God is a Capitalist

Sunday, February 26, 2017

Trump channels Hoover’s economic strategies

President Trump has saved dozens of US jobs from moving to other countries, mostly Mexico, by employing the shock and awe of a personal phone call to CEOs. Had he made the same visits before he became president he likely would have failed. And let’s not discuss the numbers of jobs his policies will cost the US that go unreported.

Another Republican president used a similar style to “encourage” business to comply – Herbert Hoover. Before he scaled the political mountain to the presidency, Hoover had become famous as an organizer of humanitarian efforts. He led 500 volunteers in distributing food, clothing, steamship tickets and cash to Americans in Europe to help them get home after war broke out in Europe in 1914. Later he worked to feed starving Belgians. The Belgian city of Leuven named a prominent square after him – Hooverplein.
The US entered the war in 1917 and President Wilson appointed Hoover to ensure the nation’s food needs as head of the US Food Administration. To avoid rationing, Hoover established days for people to avoid foods and save them for the soldiers: meatless Mondays, wheatless Wednesdays, and when in doubt, eat potatoes. He also created price controls and licensing requirements for suppliers.

That Engineering Attitude

Trained as an engineer and having become wealthy in the profession, Hoover was confident he could solve any social problem and engineer society as easily as building a dam. As president of the American Engineering Society, Hoover studied ways to reduce waste and increase efficiency in US businesses. He implemented many of his findings after President Harding appointed him to become Commerce Secretary. No detail was too small for his attention. At one point, he brought all of the brick makers in the country together and persuaded them to reduce the variety of sizes of bricks for building construction from hundreds to a dozen.

To his credit, Hoover rarely sought to pass laws to force businesses to comply with his policies. He relied on the prestige of his office, his persuasive powers and the brilliance of his ideas to subdue CEOs. But in 1927 he forced the Dill-White Bill through Congress that gave the government the power to shut down radio stations that it deemed non-useful to the public.

Hoover is best known for the part he played in the Great Depression. When GDP cratered, Hoover insisted that the key to quick recovery was to keep wages high. But Hoover didn’t get a law passed to implement that policy; he met with CEOs and intimidated them into agreeing not to cut wages. Of course, unions were strong at the time so Hoover didn’t have to convince them not to reduce wages. Then Congress passed the Smoot-Hawley tariff on imports to protect US farm products and Hoover refused to veto it, viewing import restrictions as a path to prosperity.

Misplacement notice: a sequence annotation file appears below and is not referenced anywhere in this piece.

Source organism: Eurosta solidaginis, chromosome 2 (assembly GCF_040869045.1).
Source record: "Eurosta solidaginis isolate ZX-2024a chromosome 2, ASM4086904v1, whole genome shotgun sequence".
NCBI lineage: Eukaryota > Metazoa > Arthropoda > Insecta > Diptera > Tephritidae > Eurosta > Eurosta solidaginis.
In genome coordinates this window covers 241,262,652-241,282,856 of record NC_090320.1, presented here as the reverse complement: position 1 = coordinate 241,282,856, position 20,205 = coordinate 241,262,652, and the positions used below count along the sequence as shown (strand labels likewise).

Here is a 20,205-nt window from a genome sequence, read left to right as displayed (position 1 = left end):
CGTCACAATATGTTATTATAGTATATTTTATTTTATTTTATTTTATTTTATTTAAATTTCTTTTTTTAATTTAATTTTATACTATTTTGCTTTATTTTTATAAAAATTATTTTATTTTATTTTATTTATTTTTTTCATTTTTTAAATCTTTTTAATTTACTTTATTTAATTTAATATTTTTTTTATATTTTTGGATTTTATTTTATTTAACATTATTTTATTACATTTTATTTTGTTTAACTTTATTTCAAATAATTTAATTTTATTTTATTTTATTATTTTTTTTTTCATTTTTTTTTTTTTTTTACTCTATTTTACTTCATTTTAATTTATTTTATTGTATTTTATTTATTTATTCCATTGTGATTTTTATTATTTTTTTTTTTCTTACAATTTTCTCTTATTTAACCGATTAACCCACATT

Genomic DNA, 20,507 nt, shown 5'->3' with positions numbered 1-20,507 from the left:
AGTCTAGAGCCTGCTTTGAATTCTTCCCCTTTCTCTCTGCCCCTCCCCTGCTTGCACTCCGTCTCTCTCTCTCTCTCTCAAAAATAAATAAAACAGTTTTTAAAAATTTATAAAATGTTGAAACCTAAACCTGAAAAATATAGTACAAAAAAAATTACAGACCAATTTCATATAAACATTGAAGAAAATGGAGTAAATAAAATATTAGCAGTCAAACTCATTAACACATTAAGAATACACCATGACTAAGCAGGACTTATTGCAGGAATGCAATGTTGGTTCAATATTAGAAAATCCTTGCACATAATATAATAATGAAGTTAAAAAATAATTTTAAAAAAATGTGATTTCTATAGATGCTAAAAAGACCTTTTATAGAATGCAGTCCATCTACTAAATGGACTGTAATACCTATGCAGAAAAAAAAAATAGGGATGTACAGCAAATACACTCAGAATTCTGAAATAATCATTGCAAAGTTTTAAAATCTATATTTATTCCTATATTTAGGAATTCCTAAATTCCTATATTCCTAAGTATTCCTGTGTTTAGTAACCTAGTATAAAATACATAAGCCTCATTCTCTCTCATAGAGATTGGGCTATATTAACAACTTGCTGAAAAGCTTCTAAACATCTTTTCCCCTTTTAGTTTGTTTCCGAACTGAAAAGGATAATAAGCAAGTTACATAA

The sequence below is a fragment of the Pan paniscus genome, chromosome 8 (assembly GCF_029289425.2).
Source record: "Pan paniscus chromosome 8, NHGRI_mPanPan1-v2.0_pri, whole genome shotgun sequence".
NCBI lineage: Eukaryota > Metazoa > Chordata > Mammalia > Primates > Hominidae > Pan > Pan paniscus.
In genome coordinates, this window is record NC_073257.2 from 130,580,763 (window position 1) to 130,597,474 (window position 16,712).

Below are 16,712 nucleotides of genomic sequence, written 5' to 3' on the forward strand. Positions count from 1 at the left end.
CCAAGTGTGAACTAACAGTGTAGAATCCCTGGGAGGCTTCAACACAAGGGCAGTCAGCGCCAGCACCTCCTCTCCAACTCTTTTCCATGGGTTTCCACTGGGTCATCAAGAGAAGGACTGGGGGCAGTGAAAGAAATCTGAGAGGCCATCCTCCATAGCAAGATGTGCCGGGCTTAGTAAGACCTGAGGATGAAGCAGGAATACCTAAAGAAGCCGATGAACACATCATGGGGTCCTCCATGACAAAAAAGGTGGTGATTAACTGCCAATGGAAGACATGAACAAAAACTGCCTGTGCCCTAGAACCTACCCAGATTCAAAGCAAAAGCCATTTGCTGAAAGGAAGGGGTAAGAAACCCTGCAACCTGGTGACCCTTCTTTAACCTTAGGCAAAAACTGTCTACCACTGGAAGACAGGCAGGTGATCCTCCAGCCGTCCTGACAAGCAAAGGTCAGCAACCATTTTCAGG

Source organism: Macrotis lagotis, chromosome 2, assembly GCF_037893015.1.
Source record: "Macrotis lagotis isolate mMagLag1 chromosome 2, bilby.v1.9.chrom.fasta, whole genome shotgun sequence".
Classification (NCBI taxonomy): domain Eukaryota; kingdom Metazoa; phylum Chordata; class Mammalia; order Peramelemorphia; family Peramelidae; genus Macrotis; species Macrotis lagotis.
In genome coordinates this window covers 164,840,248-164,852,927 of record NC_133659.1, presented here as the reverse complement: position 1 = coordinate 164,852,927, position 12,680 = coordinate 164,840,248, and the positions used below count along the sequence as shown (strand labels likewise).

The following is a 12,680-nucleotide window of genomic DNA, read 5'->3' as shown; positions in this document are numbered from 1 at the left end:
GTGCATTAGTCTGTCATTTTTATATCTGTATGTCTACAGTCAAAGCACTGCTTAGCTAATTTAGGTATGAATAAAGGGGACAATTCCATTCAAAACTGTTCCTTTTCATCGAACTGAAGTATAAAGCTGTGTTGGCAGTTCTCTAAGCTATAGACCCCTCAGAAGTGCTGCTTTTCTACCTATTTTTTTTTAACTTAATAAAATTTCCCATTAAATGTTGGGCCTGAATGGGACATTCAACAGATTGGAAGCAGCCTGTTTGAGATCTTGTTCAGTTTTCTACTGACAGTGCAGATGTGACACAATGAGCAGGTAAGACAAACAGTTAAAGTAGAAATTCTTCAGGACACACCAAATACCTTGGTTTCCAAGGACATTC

Students in Intro to Economics classes learn that keeping wages high when prices are falling is nothing but a recipe for massive unemployment. Most businessmen understood that before 1929. They typically cut wages when faced with a recession and falling prices in order to keep workers employed, knowing that a recovery would soon follow when they could restore wages. Hoover had to persuade them to abandon wisdom earned over centuries of experience and the result was the worst unemployment in the history of the US.

The US was a major exporter of agricultural products so the Smoot-Hawley tariff didn’t help US farmers because they faced little competition in the international marketplace. However, the tariff prevented US manufacturers from buying European equipment and thereby giving Europeans the dollars they needed to buy US-made food and that caused a crisis in farming. Even when this result became clear to everyone, Hoover refused to abandon the tariff because it was popular.

Trump's policies similar to Hoover's

Now it appears that President Hoover has become President Trump’s mentor. He is using the respect for the office to intimidate US CEOs into abandoning plans to relocate production to Mexico, even though they had spent years and a lot of money assessing the situations and determining that was the best move for the company.

President Trump is like President Hoover in another way: Hoover was a progressive, or in plain English, a socialist. He chose to run for office as a Republican only because he thought his chances were better than in the Democrat party. Most conservatives understood that Trump is not a conservative, and he is probably not a socialist, but they didn’t know quite what he was.

Now the media and socialists (Democrats and establishment Republicans) have dusted off the old “fascist” weapon and aimed it at President Trump and conservatives because of Trump’s policies on immigration, jobs and trade. If readers don’t know what a fascist is, the Foundation for Economic Education has a couple of good articles here and here.

The important thing to know is that socialists introduced immigration and trade restrictions in Germany in the late 19th century after decades of freedom because their socialist policies had destroyed the German economy. Instead of abandoning socialism, socialists blamed foreigners for their problems. President Trump is doing the same thing.

In all of its history there has never been a foreign country that could beat the US in trade as long as the US maintained a free economy, regardless of the economic system of the foreign government. The only power capable of destroying the US economy resides in Washington, D.C.

Let’s pray that Trump’s policies don’t produce the same results as Hoover’s.

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